Umbilical Hernia

Umbilical hernias are commonly found in infants and children. An umbilical hernia is a bulge of intraabdominal organs through an opening in at the base of the umbilicus (belly button). This occurs when abdominal muscles fail to come together forming an opening called an umbilical ring. The size of umbilical hernias varies from child to child. Many umbilical hernias close on their own by 3 to 4 years of age.

Symptoms and outcomes

Parents may notice a “bulge” of their child’s umbilicus. It is common for this bulge to get larger and become harder when your child cries or strains. This is because the pressure in the abdomen is increased, forcing the contents of the hernia out. Upon relaxation, the contents of the hernia are easily returned back into the abdomen, allowing the hernia to become soft again.

Potential complications: Incarcerated hernia

Very few complications are associated with having an umbilical hernia. However, parents should be aware of the possibility of an incarcerated hernia. Incarceration occurs when the contents of the hernia “get stuck” and cannot be pushed back into the abdominal cavity. If this happens, the blood supply may be impaired (strangulation) to the organs in the hernia sac. This can be an emergency.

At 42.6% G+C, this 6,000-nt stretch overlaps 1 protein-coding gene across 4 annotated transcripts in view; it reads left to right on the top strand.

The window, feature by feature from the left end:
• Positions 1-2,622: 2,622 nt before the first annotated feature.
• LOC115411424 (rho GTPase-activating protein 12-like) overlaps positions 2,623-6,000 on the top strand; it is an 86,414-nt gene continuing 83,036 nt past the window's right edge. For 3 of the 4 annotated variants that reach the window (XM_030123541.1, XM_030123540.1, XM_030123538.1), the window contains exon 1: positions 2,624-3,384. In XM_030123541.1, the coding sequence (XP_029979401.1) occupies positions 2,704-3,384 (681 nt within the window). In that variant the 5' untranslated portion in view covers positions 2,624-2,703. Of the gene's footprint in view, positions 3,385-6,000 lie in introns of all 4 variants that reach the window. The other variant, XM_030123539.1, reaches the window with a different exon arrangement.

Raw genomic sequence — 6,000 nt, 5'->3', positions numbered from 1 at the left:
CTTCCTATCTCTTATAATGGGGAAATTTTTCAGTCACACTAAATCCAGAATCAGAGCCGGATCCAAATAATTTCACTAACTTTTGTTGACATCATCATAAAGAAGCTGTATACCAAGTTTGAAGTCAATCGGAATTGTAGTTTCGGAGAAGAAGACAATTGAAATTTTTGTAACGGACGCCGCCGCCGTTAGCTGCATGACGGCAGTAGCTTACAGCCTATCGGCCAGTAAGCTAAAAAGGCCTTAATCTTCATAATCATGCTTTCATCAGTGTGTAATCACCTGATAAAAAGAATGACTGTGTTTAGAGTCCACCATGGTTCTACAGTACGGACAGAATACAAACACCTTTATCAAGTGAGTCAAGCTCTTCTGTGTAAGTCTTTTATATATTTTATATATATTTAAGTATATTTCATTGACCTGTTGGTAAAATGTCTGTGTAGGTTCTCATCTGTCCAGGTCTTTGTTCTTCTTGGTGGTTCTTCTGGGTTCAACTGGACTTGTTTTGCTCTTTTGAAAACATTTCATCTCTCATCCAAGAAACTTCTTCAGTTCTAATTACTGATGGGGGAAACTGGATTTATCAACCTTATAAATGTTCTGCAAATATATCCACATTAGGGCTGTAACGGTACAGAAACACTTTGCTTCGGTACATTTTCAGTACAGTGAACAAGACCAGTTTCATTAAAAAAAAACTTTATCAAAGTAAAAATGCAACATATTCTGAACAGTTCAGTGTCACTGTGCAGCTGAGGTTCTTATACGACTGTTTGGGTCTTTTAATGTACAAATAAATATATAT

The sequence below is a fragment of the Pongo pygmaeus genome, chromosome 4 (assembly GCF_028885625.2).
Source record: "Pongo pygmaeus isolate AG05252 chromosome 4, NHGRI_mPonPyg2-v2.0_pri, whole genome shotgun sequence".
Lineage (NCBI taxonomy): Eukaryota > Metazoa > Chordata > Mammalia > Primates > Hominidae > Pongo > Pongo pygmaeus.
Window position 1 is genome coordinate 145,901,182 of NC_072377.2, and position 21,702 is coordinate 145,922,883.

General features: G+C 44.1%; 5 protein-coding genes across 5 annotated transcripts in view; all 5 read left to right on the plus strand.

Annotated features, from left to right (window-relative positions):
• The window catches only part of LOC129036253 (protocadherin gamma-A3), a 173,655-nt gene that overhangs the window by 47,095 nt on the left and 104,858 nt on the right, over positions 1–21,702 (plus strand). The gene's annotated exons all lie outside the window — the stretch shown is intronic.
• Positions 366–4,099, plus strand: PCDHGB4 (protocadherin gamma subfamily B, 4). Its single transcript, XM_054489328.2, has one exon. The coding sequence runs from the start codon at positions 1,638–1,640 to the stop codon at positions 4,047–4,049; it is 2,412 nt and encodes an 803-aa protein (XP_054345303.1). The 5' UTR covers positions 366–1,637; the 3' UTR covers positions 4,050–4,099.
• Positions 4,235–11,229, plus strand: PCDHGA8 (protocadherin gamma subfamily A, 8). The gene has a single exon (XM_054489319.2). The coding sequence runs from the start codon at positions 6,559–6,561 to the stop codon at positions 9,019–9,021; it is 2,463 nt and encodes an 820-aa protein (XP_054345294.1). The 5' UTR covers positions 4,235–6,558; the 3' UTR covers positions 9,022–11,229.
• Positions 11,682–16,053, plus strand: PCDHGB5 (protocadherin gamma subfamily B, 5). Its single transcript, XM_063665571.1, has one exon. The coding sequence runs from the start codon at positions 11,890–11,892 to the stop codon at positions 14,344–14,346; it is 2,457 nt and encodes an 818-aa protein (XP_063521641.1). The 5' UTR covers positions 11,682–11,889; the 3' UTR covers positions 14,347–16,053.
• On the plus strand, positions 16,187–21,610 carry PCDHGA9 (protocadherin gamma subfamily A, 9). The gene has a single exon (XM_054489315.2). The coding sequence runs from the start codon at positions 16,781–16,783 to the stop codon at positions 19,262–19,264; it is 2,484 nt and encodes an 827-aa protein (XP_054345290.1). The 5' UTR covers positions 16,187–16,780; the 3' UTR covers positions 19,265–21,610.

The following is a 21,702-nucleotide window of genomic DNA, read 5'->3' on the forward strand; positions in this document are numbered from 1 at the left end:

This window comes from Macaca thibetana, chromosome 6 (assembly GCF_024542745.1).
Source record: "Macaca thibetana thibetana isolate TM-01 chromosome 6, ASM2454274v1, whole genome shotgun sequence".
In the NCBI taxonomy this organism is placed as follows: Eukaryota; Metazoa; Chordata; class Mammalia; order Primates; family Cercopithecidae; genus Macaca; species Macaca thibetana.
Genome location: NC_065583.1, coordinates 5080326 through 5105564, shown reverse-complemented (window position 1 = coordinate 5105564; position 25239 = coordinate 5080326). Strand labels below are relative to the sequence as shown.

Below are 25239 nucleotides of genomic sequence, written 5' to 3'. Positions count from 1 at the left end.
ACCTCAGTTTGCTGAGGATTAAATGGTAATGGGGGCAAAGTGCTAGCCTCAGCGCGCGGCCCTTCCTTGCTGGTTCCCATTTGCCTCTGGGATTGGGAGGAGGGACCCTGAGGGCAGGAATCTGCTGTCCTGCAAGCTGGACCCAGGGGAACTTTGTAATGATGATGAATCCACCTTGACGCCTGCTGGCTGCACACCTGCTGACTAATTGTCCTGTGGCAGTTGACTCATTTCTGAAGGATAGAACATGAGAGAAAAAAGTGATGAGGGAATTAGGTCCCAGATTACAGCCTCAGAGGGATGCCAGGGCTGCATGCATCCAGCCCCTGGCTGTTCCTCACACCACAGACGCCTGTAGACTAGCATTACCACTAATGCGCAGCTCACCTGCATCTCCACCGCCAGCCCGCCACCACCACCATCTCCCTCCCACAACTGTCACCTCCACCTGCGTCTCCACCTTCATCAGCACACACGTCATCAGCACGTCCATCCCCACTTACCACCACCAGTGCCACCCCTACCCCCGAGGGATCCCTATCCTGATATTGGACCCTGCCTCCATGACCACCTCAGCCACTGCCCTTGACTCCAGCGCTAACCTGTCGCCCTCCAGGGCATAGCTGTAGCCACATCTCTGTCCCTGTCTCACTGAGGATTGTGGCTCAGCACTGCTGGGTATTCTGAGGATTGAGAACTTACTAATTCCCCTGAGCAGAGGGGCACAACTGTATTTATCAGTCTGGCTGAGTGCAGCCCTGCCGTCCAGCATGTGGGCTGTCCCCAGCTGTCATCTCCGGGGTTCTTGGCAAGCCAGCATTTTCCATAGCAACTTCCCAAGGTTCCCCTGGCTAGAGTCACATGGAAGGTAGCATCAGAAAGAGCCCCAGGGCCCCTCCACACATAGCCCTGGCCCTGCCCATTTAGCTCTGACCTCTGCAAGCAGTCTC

If you see these signs contact your doctor or take your child to the emergency room:

  • Pain from the hernia
  • Discoloration of the hernia
  • A hernia that cannot be pushed back into the abdominal cavity (when the child is relaxed)
  • A hernia that looks different than before.

What is the treatment for an umbilical hernia?

It is generally recommended to wait for an umbilical hernia to close on its own. This occurs as the child grows and the abdominal muscles strengthen, closing the hernia off naturally. This usually happens by the age of 3 or 4 years, if not sooner.

Techniques such as taping or strapping a coin on the umbilicus to close the hernia are not effective and are not recommended. Surgery is not advised unless the hernia does not go away by the age of 4, becomes strangulated, or the hernia is very large and is therefore unlikely to close on it’s own. If your child requires abdominal surgery for a different reason, then the surgeon may repair the umbilical hernia during that operation.